Although overseas expansion rates have slowed, the global foodservice market is still growing at a clip that makes the U.S. piece of the business look like a minivan chasing a Maserati, according to a just-released snapshot.
Overall, global sales are increasing at an annual pace of 5.6%, compared with the U.S. rate of 3.4%, according to the study, conducted by Technomic for The Coca-Cola Co. and presented at the Global Restaurant Leadership Conference this week. The figures are nominal and not adjusted for inflation.
The researcher pegged the current size of the international foodservice market—U.S. sales included—at $3 trillion, of which the American market contributes about $872 billion. Nearly two-thirds of that amount, or 60%, is generated by restaurants, with the remainder coming largely from so-called noncommercial facilities.
The figures verify that the U.S. remains the globe’s biggest restaurant market in terms of sales, outstripping China’s $624 billion in annual intake. But Technomic noted that China’s restaurant revenues are surging at the rate of 10.9% per year, the highest in the world by far.
It already sports more restaurants than any other nation, with nearly 9 million outlets.
Many of the trends driving U.S. sales are also boosting business abroad, according to the picture presented by Technomic. Delivery and takeout, for instance, are universal phenomena, noted Joe Pawlak, a managing principal of the research company. On a global basis, “dine-in visits are the minority,” he said. The one exception to that new world order among the major markets tracked by Technomic is France, where dining in a restaurant is an entrenched part of the culture.
Similarly, from the North Pole to Antarctica, “the availability of healthy items is becoming as important as affordability and variety,” said co-presenter David Henkes, Technomic’s senior principal. Globally, 69% of consumers cited the availability of healthy options as being a very important factor in choosing where to buy a meal.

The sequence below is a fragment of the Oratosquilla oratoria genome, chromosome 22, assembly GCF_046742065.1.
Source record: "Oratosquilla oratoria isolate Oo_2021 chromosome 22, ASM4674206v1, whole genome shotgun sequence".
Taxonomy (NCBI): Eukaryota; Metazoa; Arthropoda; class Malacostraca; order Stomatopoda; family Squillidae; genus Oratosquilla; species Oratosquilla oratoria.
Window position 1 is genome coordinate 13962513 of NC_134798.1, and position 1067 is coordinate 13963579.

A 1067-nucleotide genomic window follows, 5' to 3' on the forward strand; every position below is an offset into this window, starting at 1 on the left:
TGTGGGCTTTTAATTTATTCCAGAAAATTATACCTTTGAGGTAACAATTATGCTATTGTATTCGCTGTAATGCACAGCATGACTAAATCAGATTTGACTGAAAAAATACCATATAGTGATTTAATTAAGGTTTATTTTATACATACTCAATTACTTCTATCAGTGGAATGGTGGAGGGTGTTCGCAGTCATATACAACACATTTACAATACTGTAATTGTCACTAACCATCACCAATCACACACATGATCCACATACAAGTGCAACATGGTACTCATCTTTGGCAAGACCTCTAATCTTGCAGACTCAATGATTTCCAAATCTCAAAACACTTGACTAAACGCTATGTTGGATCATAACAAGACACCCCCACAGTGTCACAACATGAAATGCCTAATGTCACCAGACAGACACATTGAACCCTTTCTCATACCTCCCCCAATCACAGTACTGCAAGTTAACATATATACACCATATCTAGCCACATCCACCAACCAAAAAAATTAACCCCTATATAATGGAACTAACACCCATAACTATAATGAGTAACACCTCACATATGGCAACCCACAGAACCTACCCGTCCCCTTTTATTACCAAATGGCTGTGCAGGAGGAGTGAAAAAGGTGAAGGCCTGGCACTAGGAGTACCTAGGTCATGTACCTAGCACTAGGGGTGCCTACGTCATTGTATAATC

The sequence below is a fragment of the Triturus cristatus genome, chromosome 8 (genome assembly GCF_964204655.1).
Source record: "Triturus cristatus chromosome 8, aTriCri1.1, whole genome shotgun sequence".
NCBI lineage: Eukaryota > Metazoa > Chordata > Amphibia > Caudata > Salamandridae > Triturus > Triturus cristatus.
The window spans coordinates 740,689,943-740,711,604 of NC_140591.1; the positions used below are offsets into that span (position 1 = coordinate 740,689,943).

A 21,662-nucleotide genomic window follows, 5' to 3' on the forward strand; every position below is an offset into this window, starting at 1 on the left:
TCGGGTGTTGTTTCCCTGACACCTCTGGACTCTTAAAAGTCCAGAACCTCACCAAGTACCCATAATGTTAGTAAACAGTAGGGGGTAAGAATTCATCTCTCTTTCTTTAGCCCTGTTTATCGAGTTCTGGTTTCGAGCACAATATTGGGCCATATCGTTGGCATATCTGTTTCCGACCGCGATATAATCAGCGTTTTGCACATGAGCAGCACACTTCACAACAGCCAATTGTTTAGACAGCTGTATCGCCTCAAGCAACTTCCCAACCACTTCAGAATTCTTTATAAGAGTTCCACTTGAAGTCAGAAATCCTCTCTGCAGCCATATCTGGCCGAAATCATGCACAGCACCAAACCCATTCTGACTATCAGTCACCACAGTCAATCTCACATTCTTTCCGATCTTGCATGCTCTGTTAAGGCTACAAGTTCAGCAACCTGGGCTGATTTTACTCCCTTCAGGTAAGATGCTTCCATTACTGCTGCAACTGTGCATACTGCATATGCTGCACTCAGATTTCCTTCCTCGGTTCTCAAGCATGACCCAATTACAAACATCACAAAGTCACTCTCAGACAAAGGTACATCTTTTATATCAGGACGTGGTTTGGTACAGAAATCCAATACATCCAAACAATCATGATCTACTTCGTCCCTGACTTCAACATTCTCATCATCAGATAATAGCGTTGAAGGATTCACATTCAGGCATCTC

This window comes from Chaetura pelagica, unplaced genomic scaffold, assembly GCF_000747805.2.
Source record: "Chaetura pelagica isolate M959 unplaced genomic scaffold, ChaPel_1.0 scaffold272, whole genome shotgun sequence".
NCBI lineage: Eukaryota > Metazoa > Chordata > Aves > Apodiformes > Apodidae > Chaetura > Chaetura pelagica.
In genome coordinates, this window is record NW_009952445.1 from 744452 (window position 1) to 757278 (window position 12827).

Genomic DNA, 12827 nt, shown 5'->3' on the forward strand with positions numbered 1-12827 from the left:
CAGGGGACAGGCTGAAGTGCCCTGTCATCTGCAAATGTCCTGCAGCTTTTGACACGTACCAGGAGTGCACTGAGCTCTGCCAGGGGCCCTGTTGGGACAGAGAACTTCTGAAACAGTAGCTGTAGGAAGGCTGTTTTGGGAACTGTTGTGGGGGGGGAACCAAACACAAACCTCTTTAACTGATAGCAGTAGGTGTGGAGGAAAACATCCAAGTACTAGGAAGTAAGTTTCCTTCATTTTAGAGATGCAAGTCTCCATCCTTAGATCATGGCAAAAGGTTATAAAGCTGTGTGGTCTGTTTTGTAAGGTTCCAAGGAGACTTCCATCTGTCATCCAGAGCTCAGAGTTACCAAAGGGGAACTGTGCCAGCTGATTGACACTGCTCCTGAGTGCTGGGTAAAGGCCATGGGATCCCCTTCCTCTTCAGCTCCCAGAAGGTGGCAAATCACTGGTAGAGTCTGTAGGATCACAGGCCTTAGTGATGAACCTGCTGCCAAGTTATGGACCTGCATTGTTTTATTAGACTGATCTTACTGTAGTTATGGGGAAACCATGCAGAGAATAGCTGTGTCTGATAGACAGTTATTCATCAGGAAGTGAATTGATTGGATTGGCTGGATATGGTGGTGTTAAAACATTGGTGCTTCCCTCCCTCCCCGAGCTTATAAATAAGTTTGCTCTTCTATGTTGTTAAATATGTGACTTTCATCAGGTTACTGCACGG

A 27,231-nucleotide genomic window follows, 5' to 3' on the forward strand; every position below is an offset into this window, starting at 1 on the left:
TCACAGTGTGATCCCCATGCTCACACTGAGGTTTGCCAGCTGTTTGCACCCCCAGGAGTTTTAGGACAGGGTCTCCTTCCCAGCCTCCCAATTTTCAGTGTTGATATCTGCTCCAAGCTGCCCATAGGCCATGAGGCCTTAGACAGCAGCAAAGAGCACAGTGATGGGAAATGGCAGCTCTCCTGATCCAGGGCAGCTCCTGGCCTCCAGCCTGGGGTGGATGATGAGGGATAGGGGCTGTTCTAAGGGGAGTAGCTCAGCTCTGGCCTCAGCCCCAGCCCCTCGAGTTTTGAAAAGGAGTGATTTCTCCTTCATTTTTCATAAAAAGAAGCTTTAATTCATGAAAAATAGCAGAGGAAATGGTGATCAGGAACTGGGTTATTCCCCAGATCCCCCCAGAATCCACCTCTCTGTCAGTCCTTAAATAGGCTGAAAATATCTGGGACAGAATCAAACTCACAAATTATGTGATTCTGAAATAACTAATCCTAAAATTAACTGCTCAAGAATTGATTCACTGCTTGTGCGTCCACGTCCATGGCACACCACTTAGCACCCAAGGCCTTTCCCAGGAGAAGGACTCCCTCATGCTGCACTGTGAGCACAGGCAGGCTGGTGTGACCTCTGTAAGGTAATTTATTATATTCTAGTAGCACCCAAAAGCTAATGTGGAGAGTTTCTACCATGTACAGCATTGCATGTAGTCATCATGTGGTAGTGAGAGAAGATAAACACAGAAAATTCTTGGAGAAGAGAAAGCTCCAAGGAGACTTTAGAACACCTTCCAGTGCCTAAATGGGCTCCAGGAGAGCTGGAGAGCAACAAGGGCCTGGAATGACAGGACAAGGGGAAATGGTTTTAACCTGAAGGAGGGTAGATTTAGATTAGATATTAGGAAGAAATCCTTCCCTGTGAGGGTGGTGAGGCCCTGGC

Henkes stressed that the sensitivity is now literally universal; in every market monitored by Technomic, more than half the consumers spoke of being profoundly influenced in their choice of restaurants by health considerations.
And that quest isn’t just for healthful food options, Henkes added. “Consumers are asking for better-for-you beverages, and what they’re asking for is changing,” he said.
Henkes explained that the definition of “healthy” continues to evolve. “We asked consumers what healthy actually means,” he said. “The No. 1 attribute among the consumers that we surveyed was ‘natural.’ Forty-four percent of consumers say that is the leading way to define healthy.”
Another universal sales driver is snacking, Pawlak observed. “In all countries save two, over 70% of consumers snack daily,” he revealed.
The exceptions: China, where three-meal-a-day dining is still the dominant pattern, and France, where eating is regarded as a celebration best reserved for a full meal.
The Global Restaurant Leadership Conference drew some 1,233 restaurant leaders from around the world to Dubai for three days of discussions on tomorrow’s opportunities. The conference is presented by Winsight, the parent company of Technomic and Restaurant Business.
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